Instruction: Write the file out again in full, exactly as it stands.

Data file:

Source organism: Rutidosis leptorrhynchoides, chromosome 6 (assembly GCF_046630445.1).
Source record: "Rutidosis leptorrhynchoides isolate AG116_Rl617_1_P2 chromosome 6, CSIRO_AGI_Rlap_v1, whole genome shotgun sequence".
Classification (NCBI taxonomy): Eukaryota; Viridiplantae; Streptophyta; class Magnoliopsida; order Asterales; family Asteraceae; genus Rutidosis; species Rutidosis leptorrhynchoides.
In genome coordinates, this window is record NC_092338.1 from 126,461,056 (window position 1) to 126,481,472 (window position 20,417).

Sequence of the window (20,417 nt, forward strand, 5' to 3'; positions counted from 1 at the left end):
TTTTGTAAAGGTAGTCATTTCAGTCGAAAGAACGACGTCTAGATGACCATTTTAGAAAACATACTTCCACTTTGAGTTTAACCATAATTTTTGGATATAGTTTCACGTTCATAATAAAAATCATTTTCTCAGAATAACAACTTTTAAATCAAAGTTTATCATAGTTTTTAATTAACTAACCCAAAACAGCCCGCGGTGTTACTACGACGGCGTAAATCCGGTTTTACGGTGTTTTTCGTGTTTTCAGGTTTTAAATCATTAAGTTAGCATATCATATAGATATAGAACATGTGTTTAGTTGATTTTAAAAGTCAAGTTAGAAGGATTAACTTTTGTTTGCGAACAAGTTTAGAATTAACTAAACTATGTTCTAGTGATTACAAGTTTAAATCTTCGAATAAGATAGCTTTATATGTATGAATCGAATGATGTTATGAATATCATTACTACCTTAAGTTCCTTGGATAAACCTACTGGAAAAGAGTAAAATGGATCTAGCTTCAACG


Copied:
Source organism: Rutidosis leptorrhynchoides, chromosome 6 (assembly GCF_046630445.1).
Source record: "Rutidosis leptorrhynchoides isolate AG116_Rl617_1_P2 chromosome 6, CSIRO_AGI_Rlap_v1, whole genome shotgun sequence".
Classification (NCBI taxonomy): Eukaryota; Viridiplantae; Streptophyta; class Magnoliopsida; order Asterales; family Asteraceae; genus Rutidosis; species Rutidosis leptorrhynchoides.
In genome coordinates, this window is record NC_092338.1 from 126,461,056 (window position 1) to 126,481,472 (window position 20,417).

Sequence of the window (20,417 nt, forward strand, 5' to 3'; positions counted from 1 at the left end):
TTTTGTAAAGGTAGTCATTTCAGTCGAAAGAACGACGTCTAGATGACCATTTTAGAAAACATACTTCCACTTTGAGTTTAACCATAATTTTTGGATATAGTTTCACGTTCATAATAAAAATCATTTTCTCAGAATAACAACTTTTAAATCAAAGTTTATCATAGTTTTTAATTAACTAACCCAAAACAGCCCGCGGTGTTACTACGACGGCGTAAATCCGGTTTTACGGTGTTTTTCGTGTTTTCAGGTTTTAAATCATTAAGTTAGCATATCATATAGATATAGAACATGTGTTTAGTTGATTTTAAAAGTCAAGTTAGAAGGATTAACTTTTGTTTGCGAACAAGTTTAGAATTAACTAAACTATGTTCTAGTGATTACAAGTTTAAATCTTCGAATAAGATAGCTTTATATGTATGAATCGAATGATGTTATGAATATCATTACTACCTTAAGTTCCTTGGATAAACCTACTGGAAAAGAGTAAAATGGATCTAGCTTCAACG